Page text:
The International Gothic or Late Gothic art period covers the 13th – 14th centuries and came during a time of religious upheaval and political change. The Christian church was witnessing the growth of Protestantism with its new fangled ideas and the establishment of City States. These too had their own, personal, political agendas and particular allegiances. Very much like the world of today.
The growth of the merchant class provided a challenge to the financial muscle of the church and Europe’s royalty.
These nouveau riche still wanted art on a more personal level but art that reflected their view of the world. It wasn’t burdened by outdated dictate and accurately reflected the people of the times. The church’s ideals on how and what art should depict was being intellectually challenged. People wanted frescoes and paintings that illustrated real life. Therefore there was an increase in naturalistic imagery and the showing of everyday life.
The artists during this period spent their time rediscovering the ancient ways of showing nature. Perspective, foliage and realistic depiction were once again on the menu. Here current artists played their part in trying to understand how the Greeks and Romans set about doing this.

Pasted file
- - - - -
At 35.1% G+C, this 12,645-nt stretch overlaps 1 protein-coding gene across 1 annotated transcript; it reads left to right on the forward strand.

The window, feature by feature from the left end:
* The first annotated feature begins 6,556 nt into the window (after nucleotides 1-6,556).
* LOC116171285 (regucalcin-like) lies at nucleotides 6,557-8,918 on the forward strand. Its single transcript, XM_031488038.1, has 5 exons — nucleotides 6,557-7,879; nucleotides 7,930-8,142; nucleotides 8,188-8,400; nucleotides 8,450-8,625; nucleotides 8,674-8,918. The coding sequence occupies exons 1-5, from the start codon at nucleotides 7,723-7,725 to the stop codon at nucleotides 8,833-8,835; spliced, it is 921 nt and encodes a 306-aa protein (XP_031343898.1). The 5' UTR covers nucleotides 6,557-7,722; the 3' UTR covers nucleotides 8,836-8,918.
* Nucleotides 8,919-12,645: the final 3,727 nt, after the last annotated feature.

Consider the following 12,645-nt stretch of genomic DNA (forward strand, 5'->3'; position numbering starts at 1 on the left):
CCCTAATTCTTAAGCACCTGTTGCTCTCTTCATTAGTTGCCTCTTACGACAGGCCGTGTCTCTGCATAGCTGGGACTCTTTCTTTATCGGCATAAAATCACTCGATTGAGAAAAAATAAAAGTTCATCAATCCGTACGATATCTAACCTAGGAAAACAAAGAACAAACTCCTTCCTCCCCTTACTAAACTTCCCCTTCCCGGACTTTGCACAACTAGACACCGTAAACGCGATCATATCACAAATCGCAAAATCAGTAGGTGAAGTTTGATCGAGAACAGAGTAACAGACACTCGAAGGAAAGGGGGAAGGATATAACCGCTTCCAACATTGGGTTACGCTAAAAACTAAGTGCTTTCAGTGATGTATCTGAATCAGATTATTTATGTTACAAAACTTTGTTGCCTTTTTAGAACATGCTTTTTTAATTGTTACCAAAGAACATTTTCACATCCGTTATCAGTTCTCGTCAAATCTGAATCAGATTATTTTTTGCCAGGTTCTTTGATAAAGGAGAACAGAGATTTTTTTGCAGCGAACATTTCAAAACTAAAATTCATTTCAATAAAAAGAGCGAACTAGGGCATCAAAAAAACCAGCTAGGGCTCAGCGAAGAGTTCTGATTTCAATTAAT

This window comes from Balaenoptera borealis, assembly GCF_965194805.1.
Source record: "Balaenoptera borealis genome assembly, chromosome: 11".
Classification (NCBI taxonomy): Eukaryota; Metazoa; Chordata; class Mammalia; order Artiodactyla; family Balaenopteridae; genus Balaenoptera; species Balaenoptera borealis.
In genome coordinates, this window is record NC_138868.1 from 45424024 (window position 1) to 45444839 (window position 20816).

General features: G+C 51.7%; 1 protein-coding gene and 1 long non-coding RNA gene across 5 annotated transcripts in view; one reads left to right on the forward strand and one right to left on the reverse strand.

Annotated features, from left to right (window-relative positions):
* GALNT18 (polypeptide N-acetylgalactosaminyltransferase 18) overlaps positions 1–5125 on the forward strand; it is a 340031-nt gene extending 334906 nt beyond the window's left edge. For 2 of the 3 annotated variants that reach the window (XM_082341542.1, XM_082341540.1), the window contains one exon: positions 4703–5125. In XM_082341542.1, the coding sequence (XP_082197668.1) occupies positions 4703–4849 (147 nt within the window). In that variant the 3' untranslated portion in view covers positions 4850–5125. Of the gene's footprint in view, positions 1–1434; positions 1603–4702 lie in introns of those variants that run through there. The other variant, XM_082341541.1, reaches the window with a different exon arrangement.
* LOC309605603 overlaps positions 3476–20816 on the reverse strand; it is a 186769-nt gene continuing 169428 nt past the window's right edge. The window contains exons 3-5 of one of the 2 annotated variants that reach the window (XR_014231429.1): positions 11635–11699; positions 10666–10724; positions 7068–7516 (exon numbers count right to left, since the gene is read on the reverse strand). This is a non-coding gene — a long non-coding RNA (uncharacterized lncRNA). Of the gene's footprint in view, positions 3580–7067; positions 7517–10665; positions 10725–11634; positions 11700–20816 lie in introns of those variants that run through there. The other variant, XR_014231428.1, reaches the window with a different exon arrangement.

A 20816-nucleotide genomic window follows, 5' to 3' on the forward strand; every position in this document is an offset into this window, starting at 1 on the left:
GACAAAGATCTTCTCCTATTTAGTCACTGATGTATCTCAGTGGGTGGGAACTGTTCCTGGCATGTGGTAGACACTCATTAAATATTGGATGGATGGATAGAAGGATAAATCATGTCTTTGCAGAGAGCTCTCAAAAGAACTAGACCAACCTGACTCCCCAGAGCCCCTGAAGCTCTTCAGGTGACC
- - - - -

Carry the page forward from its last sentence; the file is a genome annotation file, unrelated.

Suddenly it was possible to paint trees, water, buildings and furniture. Painters could populate their worlds with people and animals, fields and hills. But how? It is interesting to see the artists development of perspective. Each creating strange views with multiple vanishing points, rooms with weird angles and impossible furniture scattered throughout the pictures.
These strange, other worlds, with their experiments at three dimensions provide a unique viewpoint into life during the Late Medieval period. They show the lives of the ordinary people in the fields alongside royalty.
You can see palaces, castles and cathedrals but also simple houses, barns and sheds. As much as you can see wars and battles there are farmers sowing crops and peasants tending sheep.
Giotto di Bondone, Simone Martini, the Lorenzetti brothers in Italy and Conrad von Soest in Germany and the Limbourg brothers from France all played their part in developing the distinctive style of the International Gothic.
This break with the traditions of the Byzantine paved the way for what would become the greatest advances in art with the arrival of the Renaissance. The steps started by the International Gothic would flourish during the next period and set new standards in artistic representation. However, I still find the exploration of the 13th and 14th centuries some of the most compelling works on view.